Did your behavior at the lab holiday party elicit whispered comments, furtive glances, and snide snickers from co-workers the next day? Although we don’t know exactly what possessed you to dance on the boss’s coffee table wearing your DNA necktie as a headband, researchers have shown that some physiological and pathological behaviors result from epigenetic changes in chromatin. Luca Crepaldi and Antonella Riccio of University College London (U. K.) review the evidence in the January 2009 issue of Epigenetics.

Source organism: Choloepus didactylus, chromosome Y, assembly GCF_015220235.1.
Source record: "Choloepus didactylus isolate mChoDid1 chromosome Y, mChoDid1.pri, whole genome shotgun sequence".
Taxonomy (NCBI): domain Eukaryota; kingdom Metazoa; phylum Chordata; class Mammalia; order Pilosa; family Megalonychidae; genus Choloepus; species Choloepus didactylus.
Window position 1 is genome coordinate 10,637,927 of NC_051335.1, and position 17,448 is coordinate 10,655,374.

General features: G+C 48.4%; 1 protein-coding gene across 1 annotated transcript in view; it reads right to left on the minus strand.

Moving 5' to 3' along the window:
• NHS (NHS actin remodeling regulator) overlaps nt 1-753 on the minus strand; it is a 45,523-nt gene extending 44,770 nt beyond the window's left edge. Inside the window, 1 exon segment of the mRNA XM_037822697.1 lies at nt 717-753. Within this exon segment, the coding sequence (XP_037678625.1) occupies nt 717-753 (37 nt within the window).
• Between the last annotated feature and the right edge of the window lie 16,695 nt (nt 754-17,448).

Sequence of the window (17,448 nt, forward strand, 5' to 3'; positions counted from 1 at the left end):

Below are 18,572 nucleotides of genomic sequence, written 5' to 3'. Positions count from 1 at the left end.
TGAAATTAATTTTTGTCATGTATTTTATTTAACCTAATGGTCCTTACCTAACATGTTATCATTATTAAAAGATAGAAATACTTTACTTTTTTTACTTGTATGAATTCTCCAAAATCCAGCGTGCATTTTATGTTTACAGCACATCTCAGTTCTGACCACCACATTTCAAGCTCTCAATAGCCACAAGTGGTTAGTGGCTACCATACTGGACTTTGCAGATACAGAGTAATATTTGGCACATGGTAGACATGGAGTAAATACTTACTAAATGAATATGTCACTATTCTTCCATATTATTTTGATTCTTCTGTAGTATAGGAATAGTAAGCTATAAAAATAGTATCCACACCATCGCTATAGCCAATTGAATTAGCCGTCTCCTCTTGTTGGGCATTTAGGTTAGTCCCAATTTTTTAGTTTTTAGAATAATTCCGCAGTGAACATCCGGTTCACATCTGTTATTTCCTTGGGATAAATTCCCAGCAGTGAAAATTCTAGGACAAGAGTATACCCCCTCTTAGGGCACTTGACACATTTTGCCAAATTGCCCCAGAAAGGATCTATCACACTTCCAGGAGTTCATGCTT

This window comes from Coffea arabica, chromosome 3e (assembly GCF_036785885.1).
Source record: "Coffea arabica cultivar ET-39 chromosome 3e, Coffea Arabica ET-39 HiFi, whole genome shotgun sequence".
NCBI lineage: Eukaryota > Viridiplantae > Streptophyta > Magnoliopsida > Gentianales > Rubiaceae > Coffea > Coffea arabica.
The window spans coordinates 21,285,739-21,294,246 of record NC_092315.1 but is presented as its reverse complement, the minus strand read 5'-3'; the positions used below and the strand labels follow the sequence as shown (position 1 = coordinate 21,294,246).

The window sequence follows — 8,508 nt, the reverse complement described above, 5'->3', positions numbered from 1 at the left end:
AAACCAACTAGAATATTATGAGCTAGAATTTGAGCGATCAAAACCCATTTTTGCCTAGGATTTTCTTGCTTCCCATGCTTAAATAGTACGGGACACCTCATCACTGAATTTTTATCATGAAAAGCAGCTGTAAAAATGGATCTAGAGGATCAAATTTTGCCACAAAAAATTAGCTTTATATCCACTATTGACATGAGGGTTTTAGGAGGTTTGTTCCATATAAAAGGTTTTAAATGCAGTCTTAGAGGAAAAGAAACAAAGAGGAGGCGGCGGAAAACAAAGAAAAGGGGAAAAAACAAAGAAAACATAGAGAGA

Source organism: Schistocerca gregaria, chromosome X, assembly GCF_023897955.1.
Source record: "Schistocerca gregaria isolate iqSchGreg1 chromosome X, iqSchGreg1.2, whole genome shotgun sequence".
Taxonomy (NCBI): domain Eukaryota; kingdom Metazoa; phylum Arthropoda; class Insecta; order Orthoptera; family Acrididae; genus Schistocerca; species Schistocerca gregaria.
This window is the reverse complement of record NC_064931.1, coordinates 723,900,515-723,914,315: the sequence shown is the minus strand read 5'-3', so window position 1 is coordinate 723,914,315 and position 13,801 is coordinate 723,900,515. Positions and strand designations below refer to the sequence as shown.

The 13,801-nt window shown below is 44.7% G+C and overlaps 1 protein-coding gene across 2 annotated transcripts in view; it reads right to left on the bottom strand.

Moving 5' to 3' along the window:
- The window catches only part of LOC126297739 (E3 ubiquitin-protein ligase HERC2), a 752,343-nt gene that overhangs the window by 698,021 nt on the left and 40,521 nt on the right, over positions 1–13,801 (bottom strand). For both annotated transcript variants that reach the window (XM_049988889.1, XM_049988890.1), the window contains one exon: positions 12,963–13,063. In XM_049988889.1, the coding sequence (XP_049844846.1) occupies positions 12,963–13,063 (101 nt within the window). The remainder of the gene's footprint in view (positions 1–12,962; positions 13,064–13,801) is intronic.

Chromatin in cells of the central nervous system is highly dynamic, which allows for the functional plasticity of differentiated neurons. External stimuli induce chromatin modifications that culminate in behavioral responses. Histone acetylation, in particular, plays a major role in the regulation of behaviors such as learning, memory, depression, and drug addiction. Chromatin-modifying enzymes are therefore promising targets for the pharmacological treatment of cognitive and neurodegenerative disorders, depression, and addictions. Get all the details at Epigenetics, January 2009